320 gigapixel image of London shows potential of ultra high resolutions

panoramalondonThis 320 gigapixel “photo” of London is billed as the world’s largest panorama:

http://btlondon2012.co.uk/pano.html

from http://btlondon2012.co.uk:

The 320 gigapixel image – taken by expert photography firm 360Cities – comprises 48,640 individual frames which have been collated into a single panorama by a supercomputer.

If printed at normal photographic resolution, it would be almost as tall and as wide as Buckingham Palace.

Playing with the zoom makes me feel like I have Superman’s telescopic vision. Although it’s not a perfect image (there are some seams in the stitching and people/objects are sometimes duplicated) it nonetheless give an idea of the power and versatility that super high resolutions offer.  Future filmmakers will be able to capture 16K+ video of an entire set or scene without worrying about framing since they would be able to view the footage in post production, zoom in, and extract whatever particular piece of the scene they want.

If you then combine this ultra high resolution with computational photography technology such as that found in the Lytro camera, all sorts of possibilities open up, including the ability to adjust focus after the fact and mimick camera moves without actually moving the camera.

Although it is far below the gigapixel resolution level and doesn’t incorporate computational photography, RED has been working on a 28K camera. Hopefully we’ll get an update on this camera soon, as RED hasn’t said much about it since announcing it in 2008.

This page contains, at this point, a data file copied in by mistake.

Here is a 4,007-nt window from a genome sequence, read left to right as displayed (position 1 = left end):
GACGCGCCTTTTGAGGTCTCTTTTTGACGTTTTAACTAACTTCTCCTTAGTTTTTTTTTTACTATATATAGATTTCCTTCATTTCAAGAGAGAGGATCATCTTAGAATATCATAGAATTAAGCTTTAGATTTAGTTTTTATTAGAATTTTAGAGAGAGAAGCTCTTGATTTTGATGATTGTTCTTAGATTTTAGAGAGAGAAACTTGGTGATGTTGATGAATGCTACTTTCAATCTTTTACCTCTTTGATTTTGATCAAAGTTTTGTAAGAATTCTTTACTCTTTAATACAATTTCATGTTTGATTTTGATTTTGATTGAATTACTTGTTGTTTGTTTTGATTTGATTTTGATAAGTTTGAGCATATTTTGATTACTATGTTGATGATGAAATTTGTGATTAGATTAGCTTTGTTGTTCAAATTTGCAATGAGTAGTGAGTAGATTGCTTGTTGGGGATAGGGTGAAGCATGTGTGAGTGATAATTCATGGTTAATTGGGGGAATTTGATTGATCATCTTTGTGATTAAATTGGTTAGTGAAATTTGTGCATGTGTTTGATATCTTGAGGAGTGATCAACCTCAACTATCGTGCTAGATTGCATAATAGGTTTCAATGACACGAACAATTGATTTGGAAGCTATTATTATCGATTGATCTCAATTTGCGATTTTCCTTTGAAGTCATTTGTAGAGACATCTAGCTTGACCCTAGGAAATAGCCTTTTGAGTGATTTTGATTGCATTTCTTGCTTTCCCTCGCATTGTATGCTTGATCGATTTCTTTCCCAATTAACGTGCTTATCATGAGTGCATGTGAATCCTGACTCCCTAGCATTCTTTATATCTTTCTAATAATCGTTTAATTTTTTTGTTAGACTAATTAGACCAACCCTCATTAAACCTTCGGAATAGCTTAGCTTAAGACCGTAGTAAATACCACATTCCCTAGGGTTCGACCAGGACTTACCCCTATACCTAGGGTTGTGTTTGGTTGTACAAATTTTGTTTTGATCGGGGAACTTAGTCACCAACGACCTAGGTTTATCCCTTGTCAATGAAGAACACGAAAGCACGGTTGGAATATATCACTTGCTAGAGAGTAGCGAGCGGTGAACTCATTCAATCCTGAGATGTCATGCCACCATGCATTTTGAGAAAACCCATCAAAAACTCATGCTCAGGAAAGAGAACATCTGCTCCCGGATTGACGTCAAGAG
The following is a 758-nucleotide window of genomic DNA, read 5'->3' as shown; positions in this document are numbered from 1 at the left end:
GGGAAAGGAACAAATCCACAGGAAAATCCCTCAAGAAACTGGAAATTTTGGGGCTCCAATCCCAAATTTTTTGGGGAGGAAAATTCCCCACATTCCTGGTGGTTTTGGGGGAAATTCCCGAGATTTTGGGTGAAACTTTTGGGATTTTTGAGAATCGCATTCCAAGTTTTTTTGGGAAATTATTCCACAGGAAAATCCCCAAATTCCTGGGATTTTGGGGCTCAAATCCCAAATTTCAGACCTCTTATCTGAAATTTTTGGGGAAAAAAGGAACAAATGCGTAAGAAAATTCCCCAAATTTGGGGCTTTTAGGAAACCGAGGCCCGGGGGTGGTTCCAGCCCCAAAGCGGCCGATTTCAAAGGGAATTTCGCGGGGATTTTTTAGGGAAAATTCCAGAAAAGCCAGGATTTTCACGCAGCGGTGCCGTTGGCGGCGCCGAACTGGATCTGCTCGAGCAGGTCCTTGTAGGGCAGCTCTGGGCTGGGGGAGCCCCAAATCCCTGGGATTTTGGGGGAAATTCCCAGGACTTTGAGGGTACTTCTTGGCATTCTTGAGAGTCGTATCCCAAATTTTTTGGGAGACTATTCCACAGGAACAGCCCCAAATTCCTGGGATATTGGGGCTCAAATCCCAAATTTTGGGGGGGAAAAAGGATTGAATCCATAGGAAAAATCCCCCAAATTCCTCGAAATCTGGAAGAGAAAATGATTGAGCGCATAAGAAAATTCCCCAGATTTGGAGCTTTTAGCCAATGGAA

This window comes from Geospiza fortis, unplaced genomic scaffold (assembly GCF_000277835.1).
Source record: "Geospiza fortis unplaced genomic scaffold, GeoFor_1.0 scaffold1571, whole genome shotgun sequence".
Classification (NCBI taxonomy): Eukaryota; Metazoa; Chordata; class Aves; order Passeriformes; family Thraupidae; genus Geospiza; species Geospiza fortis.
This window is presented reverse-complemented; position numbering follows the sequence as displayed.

RED taking preorders for 4K REDRAY Cinema Player

redray_978x513_01Thanks to JL for giving me the heads up on this 4K media player by RED: The REDRAY 4K Cinema Player. The REDRAY player is capable of high frame rate (HFR) 3D at up to 60 fps per eye.

From RED’s site:

There is nothing like a true 4K 3D experience and REDRAY delivers with playback of 3D media at up to 60 fps per eye in 4K. Whether in a home theater or at the office, REDRAY’s flexible HDMI 1.4 connectors let you leverage the latest 3D and 4K LCD flat panel and projection display technologies.

RED describes REDRAY as “the first 4K Cinema Player to bring ultra high-definition content to your home, business or local theater using internet file based distribution.” It utilizes a 1TB internal drive and “advanced networking and low data rates” which allow for content distribution via FTP transfer or solid-state media.

In addition to providing content for Ultra HD flat panel displays and 4K projectors, REDRAY can also be used for “digital signage applications to drive up to four 1080P displays.”

RED’s site doesn’t specify a release date, saying that it’s “coming soon.”  You can preorder it for $1,450.

The only other 4K content delivery platform I’ve heard about so far is Sony’s server that comes preloaded with 10 4K-mastered titles, offered alongside the Sony Ultra HD TV.  But from what I’ve read it seems like Sony’s server is a closed platform: you can’t freely move files to and from it without someone from Sony doing it for you.  Sony is currently working on a 4K content download service, but whether it will offer non-Sony content remains to be seen.